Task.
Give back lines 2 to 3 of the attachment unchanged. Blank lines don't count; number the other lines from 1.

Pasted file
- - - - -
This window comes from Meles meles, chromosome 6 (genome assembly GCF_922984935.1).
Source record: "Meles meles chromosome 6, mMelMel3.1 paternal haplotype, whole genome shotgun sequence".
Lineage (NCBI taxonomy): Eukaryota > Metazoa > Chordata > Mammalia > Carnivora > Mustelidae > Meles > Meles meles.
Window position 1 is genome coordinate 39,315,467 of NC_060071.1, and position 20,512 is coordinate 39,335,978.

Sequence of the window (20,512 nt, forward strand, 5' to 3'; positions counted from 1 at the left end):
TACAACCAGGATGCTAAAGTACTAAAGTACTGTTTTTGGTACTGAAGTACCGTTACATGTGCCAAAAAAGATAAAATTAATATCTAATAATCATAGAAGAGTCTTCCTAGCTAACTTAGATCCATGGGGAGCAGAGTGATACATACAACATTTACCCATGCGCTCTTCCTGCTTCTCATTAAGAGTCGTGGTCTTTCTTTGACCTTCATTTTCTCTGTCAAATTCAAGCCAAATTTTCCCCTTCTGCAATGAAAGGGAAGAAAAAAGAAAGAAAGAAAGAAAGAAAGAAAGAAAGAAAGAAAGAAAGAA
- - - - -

Source record: "Meles meles chromosome 6, mMelMel3.1 paternal haplotype, whole genome shotgun sequence".
Lineage (NCBI taxonomy): Eukaryota > Metazoa > Chordata > Mammalia > Carnivora > Mustelidae > Meles > Meles meles.